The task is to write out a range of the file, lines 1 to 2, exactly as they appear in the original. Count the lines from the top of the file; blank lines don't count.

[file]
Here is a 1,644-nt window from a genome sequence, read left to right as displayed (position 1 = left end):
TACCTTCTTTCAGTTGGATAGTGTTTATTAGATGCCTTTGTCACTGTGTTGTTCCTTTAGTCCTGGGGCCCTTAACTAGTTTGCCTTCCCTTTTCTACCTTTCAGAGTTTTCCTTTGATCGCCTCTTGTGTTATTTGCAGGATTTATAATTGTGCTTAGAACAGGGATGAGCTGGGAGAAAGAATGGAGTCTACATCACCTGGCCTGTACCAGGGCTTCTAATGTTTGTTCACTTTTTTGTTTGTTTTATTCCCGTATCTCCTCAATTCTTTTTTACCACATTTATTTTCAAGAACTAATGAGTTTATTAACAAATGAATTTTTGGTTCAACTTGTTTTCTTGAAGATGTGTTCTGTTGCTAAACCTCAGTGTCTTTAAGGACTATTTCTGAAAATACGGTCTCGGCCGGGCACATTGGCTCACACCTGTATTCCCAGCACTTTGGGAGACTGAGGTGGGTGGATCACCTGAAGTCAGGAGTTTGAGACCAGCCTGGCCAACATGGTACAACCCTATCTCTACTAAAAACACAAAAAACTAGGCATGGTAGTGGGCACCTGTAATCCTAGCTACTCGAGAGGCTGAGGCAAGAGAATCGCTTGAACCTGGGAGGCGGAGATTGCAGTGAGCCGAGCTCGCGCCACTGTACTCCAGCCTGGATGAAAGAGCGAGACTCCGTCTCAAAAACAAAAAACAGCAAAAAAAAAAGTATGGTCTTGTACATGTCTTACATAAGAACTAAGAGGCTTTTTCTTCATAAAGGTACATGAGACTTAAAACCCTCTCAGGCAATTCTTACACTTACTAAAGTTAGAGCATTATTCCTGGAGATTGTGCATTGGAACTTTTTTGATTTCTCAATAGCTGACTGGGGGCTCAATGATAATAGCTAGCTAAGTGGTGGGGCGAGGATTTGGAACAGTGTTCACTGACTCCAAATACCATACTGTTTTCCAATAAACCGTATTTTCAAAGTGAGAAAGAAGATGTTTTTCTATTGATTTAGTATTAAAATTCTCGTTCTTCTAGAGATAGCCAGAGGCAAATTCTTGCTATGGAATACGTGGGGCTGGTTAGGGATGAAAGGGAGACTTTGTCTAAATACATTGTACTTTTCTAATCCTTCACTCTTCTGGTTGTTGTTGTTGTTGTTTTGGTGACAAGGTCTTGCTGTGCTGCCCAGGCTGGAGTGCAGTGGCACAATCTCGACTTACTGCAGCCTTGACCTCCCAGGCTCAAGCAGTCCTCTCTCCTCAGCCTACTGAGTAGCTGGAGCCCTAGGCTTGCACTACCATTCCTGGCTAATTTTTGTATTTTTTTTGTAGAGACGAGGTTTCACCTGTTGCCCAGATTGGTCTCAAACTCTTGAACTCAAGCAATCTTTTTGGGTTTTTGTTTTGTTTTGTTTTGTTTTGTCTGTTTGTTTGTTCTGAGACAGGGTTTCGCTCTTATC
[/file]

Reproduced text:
Here is a 1,644-nt window from a genome sequence, read left to right as displayed (position 1 = left end):
TACCTTCTTTCAGTTGGATAGTGTTTATTAGATGCCTTTGTCACTGTGTTGTTCCTTTAGTCCTGGGGCCCTTAACTAGTTTGCCTTCCCTTTTCTACCTTTCAGAGTTTTCCTTTGATCGCCTCTTGTGTTATTTGCAGGATTTATAATTGTGCTTAGAACAGGGATGAGCTGGGAGAAAGAATGGAGTCTACATCACCTGGCCTGTACCAGGGCTTCTAATGTTTGTTCACTTTTTTGTTTGTTTTATTCCCGTATCTCCTCAATTCTTTTTTACCACATTTATTTTCAAGAACTAATGAGTTTATTAACAAATGAATTTTTGGTTCAACTTGTTTTCTTGAAGATGTGTTCTGTTGCTAAACCTCAGTGTCTTTAAGGACTATTTCTGAAAATACGGTCTCGGCCGGGCACATTGGCTCACACCTGTATTCCCAGCACTTTGGGAGACTGAGGTGGGTGGATCACCTGAAGTCAGGAGTTTGAGACCAGCCTGGCCAACATGGTACAACCCTATCTCTACTAAAAACACAAAAAACTAGGCATGGTAGTGGGCACCTGTAATCCTAGCTACTCGAGAGGCTGAGGCAAGAGAATCGCTTGAACCTGGGAGGCGGAGATTGCAGTGAGCCGAGCTCGCGCCACTGTACTCCAGCCTGGATGAAAGAGCGAGACTCCGTCTCAAAAACAAAAAACAGCAAAAAAAAAAGTATGGTCTTGTACATGTCTTACATAAGAACTAAGAGGCTTTTTCTTCATAAAGGTACATGAGACTTAAAACCCTCTCAGGCAATTCTTACACTTACTAAAGTTAGAGCATTATTCCTGGAGATTGTGCATTGGAACTTTTTTGATTTCTCAATAGCTGACTGGGGGCTCAATGATAATAGCTAGCTAAGTGGTGGGGCGAGGATTTGGAACAGTGTTCACTGACTCCAAATACCATACTGTTTTCCAATAAACCGTATTTTCAAAGTGAGAAAGAAGATGTTTTTCTATTGATTTAGTATTAAAATTCTCGTTCTTCTAGAGATAGCCAGAGGCAAATTCTTGCTATGGAATACGTGGGGCTGGTTAGGGATGAAAGGGAGACTTTGTCTAAATACATTGTACTTTTCTAATCCTTCACTCTTCTGGTTGTTGTTGTTGTTGTTTTGGTGACAAGGTCTTGCTGTGCTGCCCAGGCTGGAGTGCAGTGGCACAATCTCGACTTACTGCAGCCTTGACCTCCCAGGCTCAAGCAGTCCTCTCTCCTCAGCCTACTGAGTAGCTGGAGCCCTAGGCTTGCACTACCATTCCTGGCTAATTTTTGTATTTTTTTTGTAGAGACGAGGTTTCACCTGTTGCCCAGATTGGTCTCAAACTCTTGAACTCAAGCAATCTTTTTGGGTTTTTGTTTTGTTTTGTTTTGTTTTGTCTGTTTGTTTGTTCTGAGACAGGGTTTCGCTCTTATC